The effects are all around us but you may have missed the announcement that the United States is officially in a recession. The Business Dating Committee (BDC) of the National Bureau of Economic Research (NBER), widely recognized as the nation’s leading economic research center, determined that a peak in monthly economic activity occurred in the US economy in February 2020, marking the beginning of a recession. The decision was announced in a memo released on June 8, 2020, available in full here . The BDC operates under the NBER’s Economic Fluctuations and Growth Program, and is the official arbiter of when business expansions and contractions, known as “peaks” and “troughs,” begin and end in the United States. Current members and other details about its work are available on the NBER website .
In determining when the economy peaks and enters a contraction, the BDC considers measures of economic activity in the nation, for example, gross domestic product, employment, real personal consumption expenditures, wholesale-retail sales adjusted for price changes, employment as measured by the household survey, and industrial production. However, the BDC FAQs state, “There is no fixed rule about what measures contribute information to the process or how they are weighted in our decisions.”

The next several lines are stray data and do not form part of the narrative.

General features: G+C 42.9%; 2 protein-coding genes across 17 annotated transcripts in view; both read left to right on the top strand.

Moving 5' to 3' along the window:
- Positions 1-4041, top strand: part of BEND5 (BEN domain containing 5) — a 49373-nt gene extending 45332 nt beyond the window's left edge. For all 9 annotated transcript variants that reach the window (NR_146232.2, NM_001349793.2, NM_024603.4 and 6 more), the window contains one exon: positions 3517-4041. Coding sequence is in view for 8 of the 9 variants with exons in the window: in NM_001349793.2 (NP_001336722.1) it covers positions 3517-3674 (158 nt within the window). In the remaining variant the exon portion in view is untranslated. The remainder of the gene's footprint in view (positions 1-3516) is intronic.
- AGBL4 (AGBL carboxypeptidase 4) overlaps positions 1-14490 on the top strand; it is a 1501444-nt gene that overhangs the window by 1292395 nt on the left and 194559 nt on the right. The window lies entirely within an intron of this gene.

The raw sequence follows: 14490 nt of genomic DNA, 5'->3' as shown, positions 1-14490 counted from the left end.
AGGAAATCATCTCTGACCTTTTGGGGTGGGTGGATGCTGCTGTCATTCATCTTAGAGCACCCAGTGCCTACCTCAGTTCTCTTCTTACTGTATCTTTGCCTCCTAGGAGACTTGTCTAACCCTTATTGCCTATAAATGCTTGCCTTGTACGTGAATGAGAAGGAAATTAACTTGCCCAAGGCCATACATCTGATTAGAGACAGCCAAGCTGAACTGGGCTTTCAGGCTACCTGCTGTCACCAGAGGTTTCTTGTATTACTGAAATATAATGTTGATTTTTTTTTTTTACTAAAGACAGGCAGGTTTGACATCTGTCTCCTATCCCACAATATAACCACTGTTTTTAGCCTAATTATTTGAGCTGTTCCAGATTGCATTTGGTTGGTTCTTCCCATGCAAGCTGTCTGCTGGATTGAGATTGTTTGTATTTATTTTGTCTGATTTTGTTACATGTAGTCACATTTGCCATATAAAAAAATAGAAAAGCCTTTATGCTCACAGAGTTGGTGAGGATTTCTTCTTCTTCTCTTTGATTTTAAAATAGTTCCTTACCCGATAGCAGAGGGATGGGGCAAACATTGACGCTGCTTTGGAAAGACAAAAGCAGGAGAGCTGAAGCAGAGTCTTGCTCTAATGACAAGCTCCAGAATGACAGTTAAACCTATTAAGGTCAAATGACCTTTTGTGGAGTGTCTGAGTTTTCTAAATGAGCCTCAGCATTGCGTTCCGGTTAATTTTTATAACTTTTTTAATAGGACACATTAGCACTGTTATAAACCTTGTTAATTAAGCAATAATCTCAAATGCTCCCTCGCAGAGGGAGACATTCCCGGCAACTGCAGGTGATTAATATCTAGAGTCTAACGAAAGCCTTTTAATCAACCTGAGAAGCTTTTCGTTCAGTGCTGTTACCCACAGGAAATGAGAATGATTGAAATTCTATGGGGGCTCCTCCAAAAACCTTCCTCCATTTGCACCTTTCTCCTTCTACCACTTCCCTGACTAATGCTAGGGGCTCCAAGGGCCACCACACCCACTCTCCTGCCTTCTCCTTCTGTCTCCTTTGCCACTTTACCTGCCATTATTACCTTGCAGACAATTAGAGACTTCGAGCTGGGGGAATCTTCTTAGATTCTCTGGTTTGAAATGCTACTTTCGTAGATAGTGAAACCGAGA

Many of the metrics that might be considered by the BDC are available in Data Planet. In the chart below, two of the metrics of interest show the precipitous decline in GDP and employment during the first quarter of 2020: